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Illinois vs. Wisconsin Positional Report Cards

Illini defense holds steady while the offense was brutal

NCAA Football: Wisconsin at Illinois Mike Granse-USA TODAY Sports

Illinois was able to cover the four-touchdown spread fairly easily Saturday in Champaign, but couldn’t earn its first Big Ten win of the year against No. 5 Wisconsin in a 24-10 loss.

The Illini were held out of the end zone until the game’s final minute, despite having multiple drives penetrating deep into Wisconsin territory.

Let’s take a look at how each position group fared for the Illini in the loss:

Quarterbacks

Grade: D-

Simply put: Not good enough. Not even close.

The two-headed monster of Caff Thorge Jr. combined to go 9 of 31 passing for 152 yards with zero touchdowns and three interceptions.

George Jr. took four sacks and fumbled twice, while Thomas completed the same number of passes to Illinois and Wisconsin (two each).

Thomas led the Illini in rushing for the second straight wee at 78 yards on just 10 carries. His ability to run is extremely dangerous, but the freshman is light years behind in his ability to read defenses and accurately throw the ball.

Running backs

Grade: C

A quiet day mostly for the suddenly depleted running back corps.

Already without Mike Epstein for the season, Ra’Von Bonner and Dre Brown missed Saturday’s game as well with injuries. That left the Illini with their two starting running backs from last season: Kendrick Foster and Reggie Corbin.

Foster was the bell cow Saturday, toting the ball 15 times for 66 yards and a touchdown, while Corbin added five touches for 28 yards. Illinois never trailed by enough that the game felt out of reach, and I would have liked to see them run the ball a little bit more. Of 64 plays, 28 were rushes, along with five sacks. The way Illinois is passing the ball recently, the fewer attempts, the better.

Wide receivers

Grade: D

It was a frustrating day for the Illini pass catchers.

Mike Dudek caught three passes for 33 yards before leaving with an injury, and Ricky Smalling was taken to the locker room in the third quarter before returning later in the game.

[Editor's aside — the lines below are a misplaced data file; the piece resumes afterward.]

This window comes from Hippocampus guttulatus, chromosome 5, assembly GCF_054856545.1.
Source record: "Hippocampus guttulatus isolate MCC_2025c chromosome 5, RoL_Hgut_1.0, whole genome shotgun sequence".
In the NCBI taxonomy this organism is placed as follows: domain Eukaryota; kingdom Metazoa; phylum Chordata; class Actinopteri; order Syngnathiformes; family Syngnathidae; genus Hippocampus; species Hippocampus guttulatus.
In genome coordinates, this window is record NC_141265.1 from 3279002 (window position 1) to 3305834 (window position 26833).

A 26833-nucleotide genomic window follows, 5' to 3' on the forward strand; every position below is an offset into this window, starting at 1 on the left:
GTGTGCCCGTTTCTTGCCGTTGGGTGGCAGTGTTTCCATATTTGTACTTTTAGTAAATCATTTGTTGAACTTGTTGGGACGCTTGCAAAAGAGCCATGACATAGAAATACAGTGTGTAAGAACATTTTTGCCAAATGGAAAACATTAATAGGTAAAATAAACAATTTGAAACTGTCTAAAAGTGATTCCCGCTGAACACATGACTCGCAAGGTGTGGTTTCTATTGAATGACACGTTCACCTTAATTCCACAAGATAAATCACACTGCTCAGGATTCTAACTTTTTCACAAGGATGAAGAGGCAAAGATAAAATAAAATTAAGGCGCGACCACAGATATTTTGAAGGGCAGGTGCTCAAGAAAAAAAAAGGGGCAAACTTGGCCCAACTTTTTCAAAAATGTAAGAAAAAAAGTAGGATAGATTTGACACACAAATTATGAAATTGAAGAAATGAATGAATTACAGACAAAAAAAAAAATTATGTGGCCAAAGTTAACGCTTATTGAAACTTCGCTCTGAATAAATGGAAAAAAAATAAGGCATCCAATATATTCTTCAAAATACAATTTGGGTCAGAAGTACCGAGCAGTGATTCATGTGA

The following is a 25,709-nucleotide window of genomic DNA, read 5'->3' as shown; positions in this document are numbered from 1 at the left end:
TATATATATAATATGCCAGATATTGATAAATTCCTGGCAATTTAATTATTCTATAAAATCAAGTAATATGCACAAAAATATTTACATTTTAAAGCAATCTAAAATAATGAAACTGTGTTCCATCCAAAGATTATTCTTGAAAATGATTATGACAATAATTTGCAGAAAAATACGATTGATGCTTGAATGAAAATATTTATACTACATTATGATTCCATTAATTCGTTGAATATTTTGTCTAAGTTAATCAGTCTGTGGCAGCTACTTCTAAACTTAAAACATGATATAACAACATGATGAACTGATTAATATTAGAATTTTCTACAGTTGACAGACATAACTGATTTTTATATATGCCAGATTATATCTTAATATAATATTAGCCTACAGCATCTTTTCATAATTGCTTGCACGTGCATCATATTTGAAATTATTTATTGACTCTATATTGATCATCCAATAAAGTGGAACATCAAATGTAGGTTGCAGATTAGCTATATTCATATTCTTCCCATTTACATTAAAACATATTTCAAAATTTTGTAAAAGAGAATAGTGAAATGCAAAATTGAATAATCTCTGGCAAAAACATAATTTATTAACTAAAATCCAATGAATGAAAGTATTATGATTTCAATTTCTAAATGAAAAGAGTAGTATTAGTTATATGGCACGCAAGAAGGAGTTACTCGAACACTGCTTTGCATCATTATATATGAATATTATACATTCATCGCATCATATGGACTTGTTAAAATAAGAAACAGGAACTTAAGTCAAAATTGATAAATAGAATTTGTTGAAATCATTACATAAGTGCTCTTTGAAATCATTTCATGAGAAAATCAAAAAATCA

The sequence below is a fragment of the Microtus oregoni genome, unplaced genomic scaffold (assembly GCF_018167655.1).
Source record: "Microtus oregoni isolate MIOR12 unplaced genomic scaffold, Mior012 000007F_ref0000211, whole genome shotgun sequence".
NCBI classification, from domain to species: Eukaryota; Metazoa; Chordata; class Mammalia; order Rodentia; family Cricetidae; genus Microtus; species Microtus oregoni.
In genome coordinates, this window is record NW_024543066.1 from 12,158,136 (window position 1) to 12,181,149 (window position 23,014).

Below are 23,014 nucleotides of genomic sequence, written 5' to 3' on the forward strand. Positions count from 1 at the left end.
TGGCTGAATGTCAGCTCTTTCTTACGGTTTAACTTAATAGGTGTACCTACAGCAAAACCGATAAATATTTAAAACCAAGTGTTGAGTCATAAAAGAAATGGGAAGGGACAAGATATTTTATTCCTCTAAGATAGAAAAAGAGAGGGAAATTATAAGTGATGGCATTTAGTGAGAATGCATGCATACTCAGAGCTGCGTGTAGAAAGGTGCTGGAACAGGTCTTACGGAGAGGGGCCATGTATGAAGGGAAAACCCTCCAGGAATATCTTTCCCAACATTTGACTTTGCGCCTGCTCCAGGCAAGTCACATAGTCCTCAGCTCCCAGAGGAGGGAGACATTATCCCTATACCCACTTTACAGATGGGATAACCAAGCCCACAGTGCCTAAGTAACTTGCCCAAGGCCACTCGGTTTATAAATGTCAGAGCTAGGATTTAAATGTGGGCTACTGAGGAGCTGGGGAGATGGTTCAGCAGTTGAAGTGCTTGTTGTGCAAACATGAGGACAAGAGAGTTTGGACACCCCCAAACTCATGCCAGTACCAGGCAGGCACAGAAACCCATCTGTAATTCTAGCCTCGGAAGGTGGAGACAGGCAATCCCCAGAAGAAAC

The George Jr. to Smalling connection in garbage time is becoming a weekly tradition, and the two hooked up for a 26-yard reception on Illinois’ final drive of the game.

Offensive line

Grade: D+

Five sacks are too many, although I will say that I wouldn’t pin the blame on the offensive line for a few of them. George Jr. and Thomas both have limited pocket awareness to feel the rush around them, which leads to them taking extra hits.

Rushing for 4.1 yards per carry is a good benchmark for a group with so many young players.

Defensive line

Grade: B

Wisconsin makes its living by pounding the football on the ground again and again and again like the T-1000 Terminator, and the Illini held up for the most part.

The Badgers averaged 3.7 yards per carry, and Illinois was able to keep Wisconsin from getting into rhythm for most of the day.

Jamal Milan and Tymir Oliver played their best games since the Western Kentucky game, combining for 11 tackles, 2.5 TFLs and a sack.

Linebackers

Grade: C

Del’Shawn Phillips showed why he’s one of the best run stuffers on the team with a team-high 14 tackles and a pair of TFLs. Phillips has a knack for being in the right spot and reads the game well.

Freshman James Knight picked up the start — the first of his career — and was ejected for an ugly targeting hit on a receiver over the middle.

Secondary

Grade: B-

Bennett Williams nabbed his second career interception while baiting Wisconsin quarterback Alex Hornibrook into an awful decision.

When you play Wisconsin, don’t expect them to air it out too often, and Bucky’s Badgers stayed true to form by throwing just 19 times in 66 plays.

Safeties Patrick Nelson and Stanley Greeen combined for 18 tackles, mostly in run support.

Special teams

Grade: C

Chase McLauglin made a 28-yard field goal just before halftime and missed a 48-yarder into the wind in the fourth.

Team MVP Blake Hayes had another good day — punting four times for an average of 41 yards with two inside the 20-yard line.

Illinois was unable to get anything going in the return game, with just one punt return for eight yards.